Jo is half-way done and set in Colorado where she returns to her first love’s ranch as a housekeeper. She must clear her name after being set up and implicated in the murder of the Pennsylvania governor.
Charlie is fleshed out; I do know that she is a Coroner’s Investigator and is working with the police on a string of drag queen murders.
Vic is the only female cop/detective in a good ‘ole boy southern town who discovers what is the first of many bodies left in the intricate cave system in Tennessee. She has been fun to work within this scenario from my own small town experience to pull from, but also she has some compelling OCD issues that I didn’t know about until recently. This has been a challenge for me as her storyteller.
Scottie is a new character for me and we are getting to know each other right now. She kind of reminds of Rizzoli on Rizzoli and Isles drama.
Q: What is your publishing dream?
A: I suppose the ultimate dream for me is to be walking somewhere like an airport or in a park and see someone reading my book. There is no greater compliment and that would be the time I knew I made it.
Q: I’m fascinated with how different authors experience their characters. How do your characters come to you?
A: They yell at me, they appear from nowhere and want their story told. Jo, who I mentioned earlier, she yelled at me for years from the pew of a church for at least ten years until I finally began her story. She would turn and look back at me, raise her eyebrows and ask when was it her turn. They poke my imagination until I begin their story. It’s quite fun finding out what makes them tick.
Q: I understand you are a big hockey fan. Do you play? Do you skate?
A: In hockey terms, I am a bender which means I don’t have strong ankles. I barely can skate and don’t play hockey, but love the game. My boys are the ones who dragged me kicking and screaming away from little league baseball. However, after the first game, I have never looked back. It’s the best youth sport to watch; fast-paced, team-oriented and competitive. Yes, I am a huge hockey fan and I am excited to say that as of this interview, my Nashville Predators have just won the Western Conference and are now waiting to see who they play in the Stanley Cup. This is so exciting for me, for our city and for the many youth hockey players who were told by others to “play a real sport.” As a goalie mom of two and one college hockey goalie in Grand Rapids, Michigan, it is a stressful job as a parent as they are either the hero or the bum. Tough, tough job, but my boys handle it well. I love the sport, the family of hockey fans/players/families. In a way, it is similar to that of the cops. It’s a brotherhood and I tend to be drawn to those who are loyal and beyond reproach. (Unfortunately, the Preds did not win the Stanley Cup, but man, they came close.)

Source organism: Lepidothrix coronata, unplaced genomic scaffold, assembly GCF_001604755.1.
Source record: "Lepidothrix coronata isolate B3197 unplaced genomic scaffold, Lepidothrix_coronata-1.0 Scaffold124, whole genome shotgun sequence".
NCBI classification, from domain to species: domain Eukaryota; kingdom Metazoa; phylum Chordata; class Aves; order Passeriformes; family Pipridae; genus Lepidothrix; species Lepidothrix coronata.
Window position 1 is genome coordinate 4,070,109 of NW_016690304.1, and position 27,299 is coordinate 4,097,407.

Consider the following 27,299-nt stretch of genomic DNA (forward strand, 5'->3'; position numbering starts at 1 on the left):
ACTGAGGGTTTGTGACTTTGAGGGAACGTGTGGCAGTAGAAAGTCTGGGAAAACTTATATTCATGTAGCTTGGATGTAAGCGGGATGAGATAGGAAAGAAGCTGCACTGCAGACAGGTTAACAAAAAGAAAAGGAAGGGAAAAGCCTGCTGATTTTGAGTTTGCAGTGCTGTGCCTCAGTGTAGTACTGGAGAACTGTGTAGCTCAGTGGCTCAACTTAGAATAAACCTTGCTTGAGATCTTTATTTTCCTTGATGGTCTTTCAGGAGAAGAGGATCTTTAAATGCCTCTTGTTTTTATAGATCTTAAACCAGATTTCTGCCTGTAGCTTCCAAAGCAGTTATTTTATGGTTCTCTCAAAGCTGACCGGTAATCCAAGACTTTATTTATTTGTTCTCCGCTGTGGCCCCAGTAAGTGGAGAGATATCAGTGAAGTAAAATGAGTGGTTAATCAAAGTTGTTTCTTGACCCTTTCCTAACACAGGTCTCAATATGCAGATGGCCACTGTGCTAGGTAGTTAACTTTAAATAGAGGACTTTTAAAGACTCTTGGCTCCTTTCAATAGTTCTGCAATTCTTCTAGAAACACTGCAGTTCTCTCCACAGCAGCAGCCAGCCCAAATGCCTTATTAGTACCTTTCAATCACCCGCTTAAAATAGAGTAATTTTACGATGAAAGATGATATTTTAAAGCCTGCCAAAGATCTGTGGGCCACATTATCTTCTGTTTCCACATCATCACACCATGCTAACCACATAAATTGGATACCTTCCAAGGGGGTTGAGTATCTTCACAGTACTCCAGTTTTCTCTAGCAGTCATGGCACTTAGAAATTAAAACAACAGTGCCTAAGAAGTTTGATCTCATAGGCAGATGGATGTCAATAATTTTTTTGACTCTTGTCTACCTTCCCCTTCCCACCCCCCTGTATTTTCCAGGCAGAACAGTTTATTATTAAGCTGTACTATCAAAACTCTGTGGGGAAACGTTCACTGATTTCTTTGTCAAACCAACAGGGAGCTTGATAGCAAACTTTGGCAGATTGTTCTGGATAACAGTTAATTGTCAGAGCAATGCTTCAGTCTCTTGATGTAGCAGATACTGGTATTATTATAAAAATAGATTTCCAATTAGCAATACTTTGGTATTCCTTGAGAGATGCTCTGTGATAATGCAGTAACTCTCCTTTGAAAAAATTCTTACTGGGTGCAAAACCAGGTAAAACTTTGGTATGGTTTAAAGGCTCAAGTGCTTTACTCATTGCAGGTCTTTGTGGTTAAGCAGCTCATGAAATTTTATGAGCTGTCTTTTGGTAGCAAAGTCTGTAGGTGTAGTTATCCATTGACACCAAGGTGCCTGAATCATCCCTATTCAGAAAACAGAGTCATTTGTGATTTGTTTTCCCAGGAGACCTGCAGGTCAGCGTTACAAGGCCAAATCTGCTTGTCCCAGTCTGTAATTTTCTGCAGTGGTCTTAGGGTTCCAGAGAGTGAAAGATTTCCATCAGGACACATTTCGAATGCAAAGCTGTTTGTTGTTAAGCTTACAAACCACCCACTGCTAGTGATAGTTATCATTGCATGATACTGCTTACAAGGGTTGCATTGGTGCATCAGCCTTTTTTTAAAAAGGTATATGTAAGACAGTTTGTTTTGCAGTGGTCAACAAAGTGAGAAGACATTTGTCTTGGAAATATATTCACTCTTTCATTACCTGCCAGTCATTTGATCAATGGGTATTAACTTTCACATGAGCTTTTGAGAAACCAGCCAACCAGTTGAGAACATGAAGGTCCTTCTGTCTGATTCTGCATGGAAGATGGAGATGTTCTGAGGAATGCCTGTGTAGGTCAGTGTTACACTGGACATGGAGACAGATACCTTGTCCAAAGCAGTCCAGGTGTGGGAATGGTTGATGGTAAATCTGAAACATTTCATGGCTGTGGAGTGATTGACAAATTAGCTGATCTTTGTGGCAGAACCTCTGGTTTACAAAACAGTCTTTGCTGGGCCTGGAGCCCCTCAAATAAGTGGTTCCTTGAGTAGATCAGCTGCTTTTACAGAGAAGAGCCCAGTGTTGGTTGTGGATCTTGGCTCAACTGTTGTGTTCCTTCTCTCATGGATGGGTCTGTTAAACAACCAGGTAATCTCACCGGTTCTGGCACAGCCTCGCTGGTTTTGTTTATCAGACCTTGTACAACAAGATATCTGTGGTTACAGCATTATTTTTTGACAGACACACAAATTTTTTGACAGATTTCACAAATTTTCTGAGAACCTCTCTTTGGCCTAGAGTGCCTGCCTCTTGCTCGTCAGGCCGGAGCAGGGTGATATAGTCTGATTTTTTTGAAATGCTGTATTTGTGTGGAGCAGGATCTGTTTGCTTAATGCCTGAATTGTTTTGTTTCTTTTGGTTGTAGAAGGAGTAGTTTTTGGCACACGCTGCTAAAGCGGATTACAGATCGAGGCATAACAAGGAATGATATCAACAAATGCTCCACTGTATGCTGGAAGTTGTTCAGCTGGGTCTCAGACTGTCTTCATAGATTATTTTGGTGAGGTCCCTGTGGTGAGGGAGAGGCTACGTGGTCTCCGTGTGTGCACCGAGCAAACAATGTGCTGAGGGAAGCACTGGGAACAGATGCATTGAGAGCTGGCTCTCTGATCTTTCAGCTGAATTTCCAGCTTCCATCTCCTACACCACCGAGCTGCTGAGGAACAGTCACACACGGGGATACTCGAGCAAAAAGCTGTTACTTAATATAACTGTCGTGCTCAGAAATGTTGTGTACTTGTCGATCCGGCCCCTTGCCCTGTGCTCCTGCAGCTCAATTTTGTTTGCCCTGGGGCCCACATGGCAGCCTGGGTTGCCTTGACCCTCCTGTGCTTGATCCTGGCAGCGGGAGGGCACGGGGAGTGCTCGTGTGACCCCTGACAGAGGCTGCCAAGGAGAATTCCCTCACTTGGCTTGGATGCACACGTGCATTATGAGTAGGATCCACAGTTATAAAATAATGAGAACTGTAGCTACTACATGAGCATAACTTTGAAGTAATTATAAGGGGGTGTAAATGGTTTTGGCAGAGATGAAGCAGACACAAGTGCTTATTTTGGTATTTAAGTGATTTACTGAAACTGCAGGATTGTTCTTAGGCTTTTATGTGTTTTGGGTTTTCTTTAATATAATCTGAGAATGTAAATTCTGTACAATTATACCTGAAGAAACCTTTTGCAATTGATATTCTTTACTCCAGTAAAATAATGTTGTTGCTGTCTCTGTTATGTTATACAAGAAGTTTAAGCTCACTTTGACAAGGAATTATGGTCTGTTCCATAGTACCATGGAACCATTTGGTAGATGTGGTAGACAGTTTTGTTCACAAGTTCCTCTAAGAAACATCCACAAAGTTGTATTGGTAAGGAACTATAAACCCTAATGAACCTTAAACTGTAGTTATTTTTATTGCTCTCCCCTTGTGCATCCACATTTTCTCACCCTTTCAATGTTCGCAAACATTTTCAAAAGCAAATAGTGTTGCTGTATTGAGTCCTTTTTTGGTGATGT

Q: So tell me about your experience trying to get farm fresh eggs. (cause this is funny)
A: Laughing. Wow. One of my best friends had chickens and they had to go to a hockey tournament for a week. I told her I would feed her chickens and get the eggs. How hard could it be? Well, let me tell you, it’s not easy for someone who grew up in the suburbs. Thankfully, my better half grew up on a farm and although having a good laugh at my expense. Did you know that chickens growl? Well, they do and they peck when you try and get the eggs. The chickens sit on the eggs and you have to steal them and it’s painful. I had no idea. Then, you find a rogue rooster wild eyes, it’s quite terrifying when it chases you into a car. Oh yes, the bird from hell. Spouse filmed it and I am glad, outside of comedic viewing, I used what happened and allowed Jo experienced it as well and with many more chickens, of course, that I did that day. It wasn’t pretty.
Q: If someone were to look into your browser history today, what would they think of you?
A: They would be very concerned and probably contact the FBI. (grin)
Q: Action movies or rom-com?
A: Action movies with strong plots. Good horror flicks.
Q: Saturday morning cartoons or monster movies?
A: Neither; coffee and meditation.
Q: What’s the one question you always like when people ask authors?
A: As I have yet to be published, I have not yet really had questions asked. However, what I do get:
“I have a great story idea. We need to talk, you can write it and it will be a bestseller.”
“Where can I buy your book?”
“Well, I am not published yet, have been almost for years, but not yet.”
Insert pitiful look here
“Let me know if you need help with the sex scenes.”
If someone asks me where I get my ideas from, I find that hard to answer. So many places, a news story, an investigative show, an article in a newspaper. Many times, ideas just come to me as “what if…”. All I really know for sure is that my family is very thankful I have an outlet.
Thanks for the opportunity to talk a bit about my writing and characters lives. Should you honor me by finding out more, please following me on my website, Twitter, Facebook and Instagram. I have placed the links below.
See ya in the bookstores!